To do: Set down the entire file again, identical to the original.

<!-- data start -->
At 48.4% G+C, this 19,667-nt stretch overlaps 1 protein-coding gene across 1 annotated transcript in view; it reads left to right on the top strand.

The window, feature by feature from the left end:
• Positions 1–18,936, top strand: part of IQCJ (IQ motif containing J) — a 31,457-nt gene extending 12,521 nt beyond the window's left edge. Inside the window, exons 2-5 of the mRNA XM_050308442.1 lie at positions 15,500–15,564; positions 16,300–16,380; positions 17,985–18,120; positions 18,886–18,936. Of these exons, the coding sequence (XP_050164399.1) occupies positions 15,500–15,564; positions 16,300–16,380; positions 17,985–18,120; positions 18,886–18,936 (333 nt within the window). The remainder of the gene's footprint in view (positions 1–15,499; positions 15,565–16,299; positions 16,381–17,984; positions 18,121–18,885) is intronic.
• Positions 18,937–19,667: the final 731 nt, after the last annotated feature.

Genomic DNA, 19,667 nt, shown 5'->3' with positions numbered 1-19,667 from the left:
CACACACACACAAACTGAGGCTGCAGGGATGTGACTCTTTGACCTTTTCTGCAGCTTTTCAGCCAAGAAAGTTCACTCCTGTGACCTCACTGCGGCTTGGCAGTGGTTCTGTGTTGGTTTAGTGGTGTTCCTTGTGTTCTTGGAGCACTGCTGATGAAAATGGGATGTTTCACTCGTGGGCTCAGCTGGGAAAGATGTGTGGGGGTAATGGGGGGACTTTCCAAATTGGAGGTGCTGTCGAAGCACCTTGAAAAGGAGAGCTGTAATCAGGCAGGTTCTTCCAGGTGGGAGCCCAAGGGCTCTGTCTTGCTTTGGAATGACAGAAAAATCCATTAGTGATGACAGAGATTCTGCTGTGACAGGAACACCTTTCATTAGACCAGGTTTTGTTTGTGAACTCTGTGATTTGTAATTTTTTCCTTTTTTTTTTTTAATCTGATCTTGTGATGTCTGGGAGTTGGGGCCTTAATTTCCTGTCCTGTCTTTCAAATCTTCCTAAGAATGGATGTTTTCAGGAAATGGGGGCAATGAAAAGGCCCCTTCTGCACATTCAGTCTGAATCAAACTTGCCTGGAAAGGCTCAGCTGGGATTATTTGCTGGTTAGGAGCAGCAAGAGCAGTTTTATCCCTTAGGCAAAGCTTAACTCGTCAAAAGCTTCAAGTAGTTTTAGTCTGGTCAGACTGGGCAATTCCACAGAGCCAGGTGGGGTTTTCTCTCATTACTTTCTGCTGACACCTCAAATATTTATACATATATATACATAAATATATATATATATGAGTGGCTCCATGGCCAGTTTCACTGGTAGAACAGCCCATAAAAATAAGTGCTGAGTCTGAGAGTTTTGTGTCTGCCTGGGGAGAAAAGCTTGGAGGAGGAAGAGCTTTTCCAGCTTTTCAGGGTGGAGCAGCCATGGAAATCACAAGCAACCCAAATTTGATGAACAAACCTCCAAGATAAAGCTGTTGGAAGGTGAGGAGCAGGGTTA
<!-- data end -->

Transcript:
At 48.4% G+C, this 19,667-nt stretch overlaps 1 protein-coding gene across 1 annotated transcript in view; it reads left to right on the top strand.

The window, feature by feature from the left end:
• Positions 1–18,936, top strand: part of IQCJ (IQ motif containing J) — a 31,457-nt gene extending 12,521 nt beyond the window's left edge. Inside the window, exons 2-5 of the mRNA XM_050308442.1 lie at positions 15,500–15,564; positions 16,300–16,380; positions 17,985–18,120; positions 18,886–18,936. Of these exons, the coding sequence (XP_050164399.1) occupies positions 15,500–15,564; positions 16,300–16,380; positions 17,985–18,120; positions 18,886–18,936 (333 nt within the window). The remainder of the gene's footprint in view (positions 1–15,499; positions 15,565–16,299; positions 16,381–17,984; positions 18,121–18,885) is intronic.
• Positions 18,937–19,667: the final 731 nt, after the last annotated feature.

Genomic DNA, 19,667 nt, shown 5'->3' with positions numbered 1-19,667 from the left:
CACACACACACAAACTGAGGCTGCAGGGATGTGACTCTTTGACCTTTTCTGCAGCTTTTCAGCCAAGAAAGTTCACTCCTGTGACCTCACTGCGGCTTGGCAGTGGTTCTGTGTTGGTTTAGTGGTGTTCCTTGTGTTCTTGGAGCACTGCTGATGAAAATGGGATGTTTCACTCGTGGGCTCAGCTGGGAAAGATGTGTGGGGGTAATGGGGGGACTTTCCAAATTGGAGGTGCTGTCGAAGCACCTTGAAAAGGAGAGCTGTAATCAGGCAGGTTCTTCCAGGTGGGAGCCCAAGGGCTCTGTCTTGCTTTGGAATGACAGAAAAATCCATTAGTGATGACAGAGATTCTGCTGTGACAGGAACACCTTTCATTAGACCAGGTTTTGTTTGTGAACTCTGTGATTTGTAATTTTTTCCTTTTTTTTTTTTAATCTGATCTTGTGATGTCTGGGAGTTGGGGCCTTAATTTCCTGTCCTGTCTTTCAAATCTTCCTAAGAATGGATGTTTTCAGGAAATGGGGGCAATGAAAAGGCCCCTTCTGCACATTCAGTCTGAATCAAACTTGCCTGGAAAGGCTCAGCTGGGATTATTTGCTGGTTAGGAGCAGCAAGAGCAGTTTTATCCCTTAGGCAAAGCTTAACTCGTCAAAAGCTTCAAGTAGTTTTAGTCTGGTCAGACTGGGCAATTCCACAGAGCCAGGTGGGGTTTTCTCTCATTACTTTCTGCTGACACCTCAAATATTTATACATATATATACATAAATATATATATATATGAGTGGCTCCATGGCCAGTTTCACTGGTAGAACAGCCCATAAAAATAAGTGCTGAGTCTGAGAGTTTTGTGTCTGCCTGGGGAGAAAAGCTTGGAGGAGGAAGAGCTTTTCCAGCTTTTCAGGGTGGAGCAGCCATGGAAATCACAAGCAACCCAAATTTGATGAACAAACCTCCAAGATAAAGCTGTTGGAAGGTGAGGAGCAGGGTTA